AICPA Code Of Professional Conduct

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With every business activity come opportunities for fraudulent behavior which leads to a greater demand for auditors with unscathed ethics. Nowadays, auditors are faced with a multitude of ethical issues, and it is even more problematic when the auditors fail to adhere to the standards of professional conducts as prescribed by the American Institute of Certified Public Accountants (AICPA). The objective of this paper is to analyze the auditors’ compliance with the code of professional conduct in the way it relates to the effectiveness of their audits.
The law requires auditors to report any fraudulent activities discovered during the course of an audit to the SEC. This is when Article I of Section 51 of the AICPA Code of Professional Conduct comes into play. The auditor may uncover illegal acts or fraud while auditing the financial statements of a company. In such instances, the auditor must determine his or her responsibilities in making the right judgment and report their discovery or suspicions of the said fraudulent activities. Tyco International is an example of the auditors’ failure to uphold their responsibilities. Tyco’s former CEO Dennis Kozlowski and ex-CFO Mark Swartz sold stocks without investors’ approval and misrepresented the company’s financial position to investors to increase its stock prices (Crawford, 2005). The auditors (PricewaterhouseCoopers) helped cover the executives’ acts by not revealing their findings to the authorities as it is believed they must have known about the fraud taking place. Another example would be the Olympus scandal. The Japanese company, which manufactures cameras and medical equipment, used venture capital funds to cover up their losses (Aubin & Uranaka, 2011). Allegedly, thei...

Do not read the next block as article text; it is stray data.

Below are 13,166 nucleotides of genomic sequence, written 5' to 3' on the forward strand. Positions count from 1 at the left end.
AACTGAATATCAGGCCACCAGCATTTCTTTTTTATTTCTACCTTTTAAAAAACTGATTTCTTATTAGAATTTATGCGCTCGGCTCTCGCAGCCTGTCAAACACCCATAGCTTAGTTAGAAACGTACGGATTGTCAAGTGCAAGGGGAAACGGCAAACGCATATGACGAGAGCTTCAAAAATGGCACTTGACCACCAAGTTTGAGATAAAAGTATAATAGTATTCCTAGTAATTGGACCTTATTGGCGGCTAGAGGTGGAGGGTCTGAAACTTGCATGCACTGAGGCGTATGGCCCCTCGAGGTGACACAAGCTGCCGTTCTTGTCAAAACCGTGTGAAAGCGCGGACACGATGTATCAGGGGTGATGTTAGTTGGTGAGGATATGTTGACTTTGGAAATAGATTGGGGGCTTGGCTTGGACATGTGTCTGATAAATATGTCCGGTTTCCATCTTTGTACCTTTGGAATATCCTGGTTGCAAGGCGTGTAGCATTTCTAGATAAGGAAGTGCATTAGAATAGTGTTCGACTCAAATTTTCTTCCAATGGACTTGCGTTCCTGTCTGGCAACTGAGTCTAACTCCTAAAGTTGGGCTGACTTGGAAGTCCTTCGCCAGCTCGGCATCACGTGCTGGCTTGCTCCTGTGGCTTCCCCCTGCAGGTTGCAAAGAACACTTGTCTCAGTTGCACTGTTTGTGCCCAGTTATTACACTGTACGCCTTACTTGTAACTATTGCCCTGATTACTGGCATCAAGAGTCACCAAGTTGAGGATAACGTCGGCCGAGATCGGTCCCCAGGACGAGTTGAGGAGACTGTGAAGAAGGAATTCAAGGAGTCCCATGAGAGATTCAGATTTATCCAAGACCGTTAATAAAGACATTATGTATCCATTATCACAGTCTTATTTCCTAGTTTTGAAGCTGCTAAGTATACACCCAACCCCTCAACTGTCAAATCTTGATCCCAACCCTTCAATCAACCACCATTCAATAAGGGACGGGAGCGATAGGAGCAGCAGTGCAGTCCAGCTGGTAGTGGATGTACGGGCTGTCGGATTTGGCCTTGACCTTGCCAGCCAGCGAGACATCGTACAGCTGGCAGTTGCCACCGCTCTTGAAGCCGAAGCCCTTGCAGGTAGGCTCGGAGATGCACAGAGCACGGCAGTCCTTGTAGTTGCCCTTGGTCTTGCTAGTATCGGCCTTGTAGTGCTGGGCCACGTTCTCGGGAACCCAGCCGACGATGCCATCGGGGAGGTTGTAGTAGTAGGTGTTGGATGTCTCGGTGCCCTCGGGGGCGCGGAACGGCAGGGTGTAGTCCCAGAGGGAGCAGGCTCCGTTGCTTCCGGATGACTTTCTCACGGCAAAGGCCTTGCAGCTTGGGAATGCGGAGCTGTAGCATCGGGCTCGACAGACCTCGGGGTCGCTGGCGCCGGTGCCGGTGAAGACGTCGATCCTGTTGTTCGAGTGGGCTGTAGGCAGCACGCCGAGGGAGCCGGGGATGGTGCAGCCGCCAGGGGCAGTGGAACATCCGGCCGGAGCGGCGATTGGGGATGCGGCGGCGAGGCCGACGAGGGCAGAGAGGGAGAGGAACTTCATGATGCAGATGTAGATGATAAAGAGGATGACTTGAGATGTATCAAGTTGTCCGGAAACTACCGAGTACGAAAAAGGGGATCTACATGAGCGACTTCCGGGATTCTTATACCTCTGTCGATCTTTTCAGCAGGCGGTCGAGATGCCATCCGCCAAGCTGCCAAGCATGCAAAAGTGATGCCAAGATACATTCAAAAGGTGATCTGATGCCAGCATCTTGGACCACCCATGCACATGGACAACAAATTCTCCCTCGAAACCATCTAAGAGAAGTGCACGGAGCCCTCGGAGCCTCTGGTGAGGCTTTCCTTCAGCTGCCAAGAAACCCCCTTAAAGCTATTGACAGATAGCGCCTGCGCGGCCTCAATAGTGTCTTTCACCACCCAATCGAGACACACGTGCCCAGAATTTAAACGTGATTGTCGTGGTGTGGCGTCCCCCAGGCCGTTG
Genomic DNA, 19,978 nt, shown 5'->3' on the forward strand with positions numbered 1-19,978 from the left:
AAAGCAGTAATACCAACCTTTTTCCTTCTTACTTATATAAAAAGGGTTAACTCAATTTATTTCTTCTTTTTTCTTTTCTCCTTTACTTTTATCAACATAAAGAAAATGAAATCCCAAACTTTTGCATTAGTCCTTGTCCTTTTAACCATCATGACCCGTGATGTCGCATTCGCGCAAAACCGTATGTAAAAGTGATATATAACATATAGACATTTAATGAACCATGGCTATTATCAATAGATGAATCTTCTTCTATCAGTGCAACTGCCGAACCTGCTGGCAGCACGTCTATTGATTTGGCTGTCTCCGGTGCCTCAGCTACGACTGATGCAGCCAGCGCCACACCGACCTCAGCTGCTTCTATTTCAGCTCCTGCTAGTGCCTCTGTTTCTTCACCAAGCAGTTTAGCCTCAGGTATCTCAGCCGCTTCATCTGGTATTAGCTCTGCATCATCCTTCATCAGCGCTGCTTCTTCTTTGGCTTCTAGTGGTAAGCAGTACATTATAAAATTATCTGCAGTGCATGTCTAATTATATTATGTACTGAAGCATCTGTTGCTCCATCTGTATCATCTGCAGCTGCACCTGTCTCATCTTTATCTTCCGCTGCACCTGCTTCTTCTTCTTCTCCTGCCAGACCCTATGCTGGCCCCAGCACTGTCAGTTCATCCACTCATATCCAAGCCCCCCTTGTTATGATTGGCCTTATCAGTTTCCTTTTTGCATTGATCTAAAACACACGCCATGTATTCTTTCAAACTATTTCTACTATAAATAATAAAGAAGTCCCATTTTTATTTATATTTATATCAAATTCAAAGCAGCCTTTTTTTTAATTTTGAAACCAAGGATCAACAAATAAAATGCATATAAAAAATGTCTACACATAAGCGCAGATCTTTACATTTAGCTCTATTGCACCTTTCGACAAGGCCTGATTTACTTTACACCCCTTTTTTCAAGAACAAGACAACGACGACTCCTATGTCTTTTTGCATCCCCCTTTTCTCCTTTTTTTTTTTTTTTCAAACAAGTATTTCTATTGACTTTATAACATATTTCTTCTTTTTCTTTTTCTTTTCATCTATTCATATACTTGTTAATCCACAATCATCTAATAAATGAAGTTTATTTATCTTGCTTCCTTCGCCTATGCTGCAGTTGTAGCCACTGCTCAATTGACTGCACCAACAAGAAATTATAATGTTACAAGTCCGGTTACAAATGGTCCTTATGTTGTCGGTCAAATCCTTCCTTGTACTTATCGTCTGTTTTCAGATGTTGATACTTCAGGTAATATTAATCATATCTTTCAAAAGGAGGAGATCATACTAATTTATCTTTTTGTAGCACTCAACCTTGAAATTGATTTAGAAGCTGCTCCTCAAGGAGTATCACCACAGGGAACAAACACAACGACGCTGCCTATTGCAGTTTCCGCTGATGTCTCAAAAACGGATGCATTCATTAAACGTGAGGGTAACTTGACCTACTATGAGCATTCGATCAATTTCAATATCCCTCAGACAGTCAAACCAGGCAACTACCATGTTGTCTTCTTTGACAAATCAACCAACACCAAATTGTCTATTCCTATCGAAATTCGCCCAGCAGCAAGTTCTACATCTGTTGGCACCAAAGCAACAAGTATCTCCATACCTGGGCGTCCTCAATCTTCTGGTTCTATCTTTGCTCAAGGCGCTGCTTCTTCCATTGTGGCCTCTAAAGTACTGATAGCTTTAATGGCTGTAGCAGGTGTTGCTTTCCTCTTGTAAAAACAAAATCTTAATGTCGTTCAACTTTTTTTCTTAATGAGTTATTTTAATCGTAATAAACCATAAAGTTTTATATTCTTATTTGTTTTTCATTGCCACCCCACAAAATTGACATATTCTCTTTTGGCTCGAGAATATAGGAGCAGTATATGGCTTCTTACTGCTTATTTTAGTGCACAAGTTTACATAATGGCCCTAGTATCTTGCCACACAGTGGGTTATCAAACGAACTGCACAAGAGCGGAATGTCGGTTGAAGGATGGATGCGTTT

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...tial information not pertinent to their work and use such information to their advantage.
American Express Tax & Business Services, a subsidiary of the American Express Corporation acquired CPA practices all over the United States. This practice by a non-CPA firm can encourage its employees not to serve the public interest as the firm is not subjected to as many regulations as a CPA firm would be. A financial firm providing accounting services poses a conflict of interest for its CPA employees. For example, the CPA provides accounting services along with financial services like insurance sales. The CPA would be endorsing the insurance products of the company which can affect the CPA’s objectivity with respect to the product being offered to third-parties (Ponemon, 1996). The scope and nature of the services performed influence the accountant to great lengths.
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